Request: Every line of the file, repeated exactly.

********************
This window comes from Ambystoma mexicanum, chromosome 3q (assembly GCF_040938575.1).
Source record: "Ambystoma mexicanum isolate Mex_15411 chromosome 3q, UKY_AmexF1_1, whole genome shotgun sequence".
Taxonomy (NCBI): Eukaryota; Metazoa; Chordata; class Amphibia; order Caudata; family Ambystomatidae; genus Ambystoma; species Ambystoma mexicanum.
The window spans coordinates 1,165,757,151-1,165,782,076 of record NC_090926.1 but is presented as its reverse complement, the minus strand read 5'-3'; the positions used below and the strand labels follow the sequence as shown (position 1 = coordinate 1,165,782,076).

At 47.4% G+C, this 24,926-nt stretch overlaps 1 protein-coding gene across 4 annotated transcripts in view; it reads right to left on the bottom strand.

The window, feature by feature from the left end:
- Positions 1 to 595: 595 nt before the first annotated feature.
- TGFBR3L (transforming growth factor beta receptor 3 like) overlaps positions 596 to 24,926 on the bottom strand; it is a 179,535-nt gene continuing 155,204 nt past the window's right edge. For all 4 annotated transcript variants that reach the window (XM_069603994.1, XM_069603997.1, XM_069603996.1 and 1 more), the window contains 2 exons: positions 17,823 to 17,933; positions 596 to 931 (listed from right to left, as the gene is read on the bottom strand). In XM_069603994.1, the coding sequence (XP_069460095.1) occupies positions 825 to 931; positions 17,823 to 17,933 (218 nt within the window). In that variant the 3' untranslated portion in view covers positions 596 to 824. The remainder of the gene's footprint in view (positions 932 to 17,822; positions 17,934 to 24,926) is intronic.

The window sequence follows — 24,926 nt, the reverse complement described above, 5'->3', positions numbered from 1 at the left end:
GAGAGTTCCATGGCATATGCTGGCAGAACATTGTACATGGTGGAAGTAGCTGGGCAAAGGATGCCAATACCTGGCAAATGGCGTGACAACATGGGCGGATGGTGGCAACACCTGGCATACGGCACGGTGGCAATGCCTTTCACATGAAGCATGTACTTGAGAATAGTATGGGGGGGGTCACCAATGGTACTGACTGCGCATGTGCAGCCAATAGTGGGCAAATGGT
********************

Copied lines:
This window comes from Ambystoma mexicanum, chromosome 3q (assembly GCF_040938575.1).
Source record: "Ambystoma mexicanum isolate Mex_15411 chromosome 3q, UKY_AmexF1_1, whole genome shotgun sequence".
Taxonomy (NCBI): Eukaryota; Metazoa; Chordata; class Amphibia; order Caudata; family Ambystomatidae; genus Ambystoma; species Ambystoma mexicanum.
The window spans coordinates 1,165,757,151-1,165,782,076 of record NC_090926.1 but is presented as its reverse complement, the minus strand read 5'-3'; the positions used below and the strand labels follow the sequence as shown (position 1 = coordinate 1,165,782,076).

At 47.4% G+C, this 24,926-nt stretch overlaps 1 protein-coding gene across 4 annotated transcripts in view; it reads right to left on the bottom strand.

The window, feature by feature from the left end:
- Positions 1 to 595: 595 nt before the first annotated feature.
- TGFBR3L (transforming growth factor beta receptor 3 like) overlaps positions 596 to 24,926 on the bottom strand; it is a 179,535-nt gene continuing 155,204 nt past the window's right edge. For all 4 annotated transcript variants that reach the window (XM_069603994.1, XM_069603997.1, XM_069603996.1 and 1 more), the window contains 2 exons: positions 17,823 to 17,933; positions 596 to 931 (listed from right to left, as the gene is read on the bottom strand). In XM_069603994.1, the coding sequence (XP_069460095.1) occupies positions 825 to 931; positions 17,823 to 17,933 (218 nt within the window). In that variant the 3' untranslated portion in view covers positions 596 to 824. The remainder of the gene's footprint in view (positions 932 to 17,822; positions 17,934 to 24,926) is intronic.

The window sequence follows — 24,926 nt, the reverse complement described above, 5'->3', positions numbered from 1 at the left end:
GAGAGTTCCATGGCATATGCTGGCAGAACATTGTACATGGTGGAAGTAGCTGGGCAAAGGATGCCAATACCTGGCAAATGGCGTGACAACATGGGCGGATGGTGGCAACACCTGGCATACGGCACGGTGGCAATGCCTTTCACATGAAGCATGTACTTGAGAATAGTATGGGGGGGGTCACCAATGGTACTGACTGCGCATGTGCAGCCAATAGTGGGCAAATGGT